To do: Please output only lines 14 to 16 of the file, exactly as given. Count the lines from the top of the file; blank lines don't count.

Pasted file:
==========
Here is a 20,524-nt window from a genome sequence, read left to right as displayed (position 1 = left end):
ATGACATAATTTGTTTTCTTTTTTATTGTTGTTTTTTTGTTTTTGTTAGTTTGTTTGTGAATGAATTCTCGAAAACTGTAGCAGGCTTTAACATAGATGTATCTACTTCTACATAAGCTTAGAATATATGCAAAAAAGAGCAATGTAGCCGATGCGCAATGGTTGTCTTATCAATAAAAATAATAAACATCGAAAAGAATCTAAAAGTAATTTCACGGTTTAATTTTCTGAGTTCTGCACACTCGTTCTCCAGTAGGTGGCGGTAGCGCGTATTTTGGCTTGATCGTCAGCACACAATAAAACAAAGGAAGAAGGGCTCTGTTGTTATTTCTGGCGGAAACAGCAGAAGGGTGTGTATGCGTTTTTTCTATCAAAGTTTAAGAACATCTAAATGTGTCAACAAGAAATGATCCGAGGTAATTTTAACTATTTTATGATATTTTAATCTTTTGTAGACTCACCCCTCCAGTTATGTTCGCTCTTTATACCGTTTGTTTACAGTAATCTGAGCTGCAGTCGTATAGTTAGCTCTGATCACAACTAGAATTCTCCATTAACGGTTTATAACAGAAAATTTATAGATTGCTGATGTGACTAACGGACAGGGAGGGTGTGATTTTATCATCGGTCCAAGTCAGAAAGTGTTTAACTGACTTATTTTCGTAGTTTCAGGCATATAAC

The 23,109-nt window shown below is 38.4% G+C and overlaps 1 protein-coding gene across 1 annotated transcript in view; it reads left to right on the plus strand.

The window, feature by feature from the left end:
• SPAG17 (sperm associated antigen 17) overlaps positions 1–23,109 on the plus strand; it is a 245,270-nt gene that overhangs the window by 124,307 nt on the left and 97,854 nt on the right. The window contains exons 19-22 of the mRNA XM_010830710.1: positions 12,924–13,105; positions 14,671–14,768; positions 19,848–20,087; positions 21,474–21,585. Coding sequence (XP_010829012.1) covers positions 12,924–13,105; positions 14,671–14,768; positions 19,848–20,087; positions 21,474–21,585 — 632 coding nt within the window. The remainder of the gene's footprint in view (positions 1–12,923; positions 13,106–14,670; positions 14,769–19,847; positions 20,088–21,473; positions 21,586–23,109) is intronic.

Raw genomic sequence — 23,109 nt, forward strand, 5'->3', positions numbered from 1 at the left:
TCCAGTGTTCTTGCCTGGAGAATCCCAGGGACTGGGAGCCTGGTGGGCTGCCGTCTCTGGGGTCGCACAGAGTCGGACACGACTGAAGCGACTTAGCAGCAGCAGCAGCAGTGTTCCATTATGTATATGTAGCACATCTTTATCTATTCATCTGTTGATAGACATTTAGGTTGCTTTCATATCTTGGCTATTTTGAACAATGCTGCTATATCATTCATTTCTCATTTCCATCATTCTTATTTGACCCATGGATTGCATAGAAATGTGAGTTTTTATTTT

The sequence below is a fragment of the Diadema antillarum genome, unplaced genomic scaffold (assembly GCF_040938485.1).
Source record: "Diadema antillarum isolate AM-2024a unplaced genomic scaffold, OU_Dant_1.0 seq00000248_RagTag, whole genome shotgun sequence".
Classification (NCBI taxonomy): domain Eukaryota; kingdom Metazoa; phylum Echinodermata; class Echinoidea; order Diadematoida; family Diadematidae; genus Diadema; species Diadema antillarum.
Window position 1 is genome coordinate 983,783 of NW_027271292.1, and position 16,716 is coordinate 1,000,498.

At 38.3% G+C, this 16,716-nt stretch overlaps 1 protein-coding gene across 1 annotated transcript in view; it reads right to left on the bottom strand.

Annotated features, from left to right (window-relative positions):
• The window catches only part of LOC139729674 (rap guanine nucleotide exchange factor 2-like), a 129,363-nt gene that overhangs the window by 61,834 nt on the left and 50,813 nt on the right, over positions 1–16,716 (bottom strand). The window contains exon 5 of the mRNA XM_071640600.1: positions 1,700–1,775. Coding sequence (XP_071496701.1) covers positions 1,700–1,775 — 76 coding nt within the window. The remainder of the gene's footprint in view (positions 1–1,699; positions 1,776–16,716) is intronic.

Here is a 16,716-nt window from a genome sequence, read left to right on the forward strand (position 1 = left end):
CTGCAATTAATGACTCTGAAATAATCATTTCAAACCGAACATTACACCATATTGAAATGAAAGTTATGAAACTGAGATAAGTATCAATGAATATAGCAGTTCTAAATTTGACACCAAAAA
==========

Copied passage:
• The window catches only part of LOC139729674 (rap guanine nucleotide exchange factor 2-like), a 129,363-nt gene that overhangs the window by 61,834 nt on the left and 50,813 nt on the right, over positions 1–16,716 (bottom strand). The window contains exon 5 of the mRNA XM_071640600.1: positions 1,700–1,775. Coding sequence (XP_071496701.1) covers positions 1,700–1,775 — 76 coding nt within the window. The remainder of the gene's footprint in view (positions 1–1,699; positions 1,776–16,716) is intronic.

Here is a 16,716-nt window from a genome sequence, read left to right on the forward strand (position 1 = left end):
CTGCAATTAATGACTCTGAAATAATCATTTCAAACCGAACATTACACCATATTGAAATGAAAGTTATGAAACTGAGATAAGTATCAATGAATATAGCAGTTCTAAATTTGACACCAAAAA